Washington has the nation’s highest minimum wage at $9.47 an hour, and now the state Legislature wants to hike it to $12. Seattle Mayor Ed Murray, a Democrat, wants to boost it to $15 to go in step with the SeaTac initiative, which voters barely approved last year.
The state’s minimum wage has been adjusted annually since 2001, based on a Seattle-area cost-of-living index. From 2008 through 2013, Washington’s minimum wage increased more than 14 percent.
Washington voters thought passing an initiative 14 years ago would make life better for the poor and low-income families, but has it?
Stanford economics professor Thomas MaCurdy says, in effect, “not so much.”
MaCurdy, a senior fellow at the Hoover Institute, analyzed the impact when Congress raised the national minimum wage in 1996 from $4.25 to $5.15. That would be comparable to raising the current minimum wage from $7.25 to $8.80. MaCurdy says that even though the increase happened 19 years ago, the principal is the same today.
In late February, he wrote in the Wall Street Journal: “The results show the failure of minimum-wage hikes as an antipoverty policy.”
MaCurdy found that a higher minimum wage leads to higher prices, a burden that falls disproportionately on the low-income families it was intended to help.
He calls the minimum wage a “stealth tax” that hurts low-income families most. “My analysis concludes that more poor families were losers than winners from the 1996 hike in the minimum wage. Nearly one in five low-income families benefited, but all low-income families paid for the increase through higher prices.”
The higher prices, in other words, resembled a regressive value-added, or sales, tax. This is sharply contrary to normal tax policy. A typical state sales tax has a uniform rate — but with necessities such as food excluded, expressly to reduce the effective tax rate for people with lower incomes.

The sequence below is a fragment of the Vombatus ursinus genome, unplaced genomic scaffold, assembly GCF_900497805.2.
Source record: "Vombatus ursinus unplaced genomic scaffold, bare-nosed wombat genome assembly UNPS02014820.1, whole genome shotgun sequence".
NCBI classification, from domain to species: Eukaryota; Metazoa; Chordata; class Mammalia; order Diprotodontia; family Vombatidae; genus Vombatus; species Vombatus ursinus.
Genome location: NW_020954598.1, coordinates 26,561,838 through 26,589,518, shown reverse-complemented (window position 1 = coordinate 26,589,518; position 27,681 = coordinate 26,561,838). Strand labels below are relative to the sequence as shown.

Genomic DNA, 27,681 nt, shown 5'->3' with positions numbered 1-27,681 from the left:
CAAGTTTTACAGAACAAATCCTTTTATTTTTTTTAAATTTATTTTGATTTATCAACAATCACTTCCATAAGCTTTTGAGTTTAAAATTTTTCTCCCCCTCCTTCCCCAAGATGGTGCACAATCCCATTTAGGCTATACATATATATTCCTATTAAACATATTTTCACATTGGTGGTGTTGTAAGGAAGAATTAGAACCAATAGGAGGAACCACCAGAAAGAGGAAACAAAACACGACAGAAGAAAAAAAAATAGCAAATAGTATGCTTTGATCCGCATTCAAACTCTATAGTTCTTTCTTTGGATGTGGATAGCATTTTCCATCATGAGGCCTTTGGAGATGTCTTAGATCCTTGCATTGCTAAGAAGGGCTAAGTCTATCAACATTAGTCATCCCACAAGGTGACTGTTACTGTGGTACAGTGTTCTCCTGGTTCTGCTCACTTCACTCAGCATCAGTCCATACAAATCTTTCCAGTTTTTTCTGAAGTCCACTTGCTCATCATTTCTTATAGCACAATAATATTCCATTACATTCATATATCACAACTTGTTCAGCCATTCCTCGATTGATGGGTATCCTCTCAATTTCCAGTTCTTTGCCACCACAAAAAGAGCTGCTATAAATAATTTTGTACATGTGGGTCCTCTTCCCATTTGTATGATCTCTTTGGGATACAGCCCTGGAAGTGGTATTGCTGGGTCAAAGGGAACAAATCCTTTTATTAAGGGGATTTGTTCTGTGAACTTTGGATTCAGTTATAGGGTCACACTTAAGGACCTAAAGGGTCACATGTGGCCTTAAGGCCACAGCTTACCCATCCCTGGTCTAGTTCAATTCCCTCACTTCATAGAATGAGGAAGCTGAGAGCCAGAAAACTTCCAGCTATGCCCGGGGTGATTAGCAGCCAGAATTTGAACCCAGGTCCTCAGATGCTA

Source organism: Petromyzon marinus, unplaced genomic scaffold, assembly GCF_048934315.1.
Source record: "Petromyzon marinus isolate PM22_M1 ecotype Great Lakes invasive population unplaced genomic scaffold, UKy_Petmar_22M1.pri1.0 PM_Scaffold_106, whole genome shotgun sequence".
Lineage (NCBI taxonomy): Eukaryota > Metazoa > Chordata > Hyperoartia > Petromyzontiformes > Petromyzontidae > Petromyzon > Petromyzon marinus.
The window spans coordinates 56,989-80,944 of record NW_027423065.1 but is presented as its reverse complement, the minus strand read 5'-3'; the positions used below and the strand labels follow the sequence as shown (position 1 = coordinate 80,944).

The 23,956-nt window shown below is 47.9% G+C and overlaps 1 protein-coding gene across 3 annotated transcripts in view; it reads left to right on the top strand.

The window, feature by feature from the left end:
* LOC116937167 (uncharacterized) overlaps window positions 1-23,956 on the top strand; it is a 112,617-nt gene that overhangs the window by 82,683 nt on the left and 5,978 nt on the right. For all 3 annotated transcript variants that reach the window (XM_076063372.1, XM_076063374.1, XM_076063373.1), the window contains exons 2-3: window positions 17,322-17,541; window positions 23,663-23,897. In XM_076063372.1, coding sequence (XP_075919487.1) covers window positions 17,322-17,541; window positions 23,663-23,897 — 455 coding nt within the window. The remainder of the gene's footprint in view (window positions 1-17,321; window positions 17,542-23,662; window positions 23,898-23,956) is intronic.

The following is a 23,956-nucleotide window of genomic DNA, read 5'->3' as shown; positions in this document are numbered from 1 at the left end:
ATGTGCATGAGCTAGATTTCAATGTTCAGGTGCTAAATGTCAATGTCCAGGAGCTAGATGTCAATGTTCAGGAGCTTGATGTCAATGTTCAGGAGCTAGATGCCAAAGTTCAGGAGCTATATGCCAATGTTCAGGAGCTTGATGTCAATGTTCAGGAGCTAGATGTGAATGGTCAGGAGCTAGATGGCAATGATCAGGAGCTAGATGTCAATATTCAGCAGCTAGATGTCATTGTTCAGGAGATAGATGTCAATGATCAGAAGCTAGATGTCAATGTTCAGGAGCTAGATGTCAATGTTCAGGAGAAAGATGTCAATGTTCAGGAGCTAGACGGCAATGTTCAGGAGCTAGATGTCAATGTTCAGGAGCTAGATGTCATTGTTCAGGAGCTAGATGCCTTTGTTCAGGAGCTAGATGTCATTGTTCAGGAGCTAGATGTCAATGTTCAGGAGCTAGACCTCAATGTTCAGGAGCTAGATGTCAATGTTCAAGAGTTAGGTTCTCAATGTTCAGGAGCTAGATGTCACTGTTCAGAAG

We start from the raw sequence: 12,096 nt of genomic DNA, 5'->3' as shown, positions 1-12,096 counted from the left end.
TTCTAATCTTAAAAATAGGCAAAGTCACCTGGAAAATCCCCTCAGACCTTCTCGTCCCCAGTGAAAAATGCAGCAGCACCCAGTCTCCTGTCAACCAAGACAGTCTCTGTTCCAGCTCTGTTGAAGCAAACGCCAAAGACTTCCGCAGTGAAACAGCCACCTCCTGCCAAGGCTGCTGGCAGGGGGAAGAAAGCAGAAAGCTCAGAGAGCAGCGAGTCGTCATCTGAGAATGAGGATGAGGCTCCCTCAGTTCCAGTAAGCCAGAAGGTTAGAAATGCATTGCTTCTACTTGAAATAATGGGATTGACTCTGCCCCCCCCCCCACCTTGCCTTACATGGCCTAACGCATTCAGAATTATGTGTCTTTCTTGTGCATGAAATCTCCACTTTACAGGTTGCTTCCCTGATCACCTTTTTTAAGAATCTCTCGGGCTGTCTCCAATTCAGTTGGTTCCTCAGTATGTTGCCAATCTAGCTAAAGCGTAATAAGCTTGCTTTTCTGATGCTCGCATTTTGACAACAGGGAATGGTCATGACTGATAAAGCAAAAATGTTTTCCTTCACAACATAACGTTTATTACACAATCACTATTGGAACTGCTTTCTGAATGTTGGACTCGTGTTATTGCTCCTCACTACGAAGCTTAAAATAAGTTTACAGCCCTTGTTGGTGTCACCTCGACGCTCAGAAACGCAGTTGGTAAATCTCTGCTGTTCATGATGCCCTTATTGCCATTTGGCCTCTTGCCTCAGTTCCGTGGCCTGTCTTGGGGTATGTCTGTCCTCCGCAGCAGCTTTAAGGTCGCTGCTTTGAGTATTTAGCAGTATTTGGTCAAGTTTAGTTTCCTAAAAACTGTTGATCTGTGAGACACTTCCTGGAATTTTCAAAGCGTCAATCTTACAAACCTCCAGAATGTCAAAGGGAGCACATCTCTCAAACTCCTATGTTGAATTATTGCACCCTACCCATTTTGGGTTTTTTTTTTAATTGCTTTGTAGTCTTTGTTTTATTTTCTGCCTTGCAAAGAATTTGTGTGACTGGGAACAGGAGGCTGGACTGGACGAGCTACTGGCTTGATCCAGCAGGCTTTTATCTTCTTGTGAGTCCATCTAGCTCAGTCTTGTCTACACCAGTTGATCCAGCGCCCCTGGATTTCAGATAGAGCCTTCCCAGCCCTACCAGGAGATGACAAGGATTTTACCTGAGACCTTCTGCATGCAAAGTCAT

MaCurdy gives credit to private sector employers who raise wages on their own. For example, in Seattle, Dick’s Drive-in Restaurants has consistently provided jobs above minimum wage.
Jasmine Donovan, the granddaughter of Dick’s co-founder Dick Spady, told the Seattle Times last August: “For more than 60 years, Dick’s Drive-In has strongly supported high wages and generous benefits. Our employees start at $10.25 an hour — well above our state’s highest-in-the-nation minimum wage — receive regular merit raises, excellent health insurance, $22,000 in scholarships over four years, child-care assistance, bonuses, paid vacations, a 401(k) retirement plan with a 50 percent employer match, paid volunteer time at local charities and other great benefits.”
Raising the base wage to $15 an hour would cost Dick’s $1.5 million, which would be reflected in the price of hamburgers, fries and milk shakes.
Of course, we wouldn’t be talking about hiking the minimum wage if the economy were stronger. In a robust economy, employers compete for workers by offering higher wages and benefits. In a weak economy, wages stagnate.
Then there is the issue of unemployment.
The state reports that in January, 95 percent of the counties in Washington had unemployment rates above the national average. Almost one third of our state’s counties posted double-digit unemployment. If people can’t find a job at $9.47 per hour, how will they find work at $12 per hour?
There is a better way. Donovan proposed an alternative called a “smart wage,” which increases as employees improve their education and skills.
If we truly want to help people move up the economic ladder, isn’t it better to provide incentives that reward them for getting the education and skills they’ll need in order to succeed? The other alternative is fewer jobs and lost opportunities.
Don Brunell, retired as president of the Association of Washington Business, is a business analyst, writer, and columnist. He lives in Vancouver.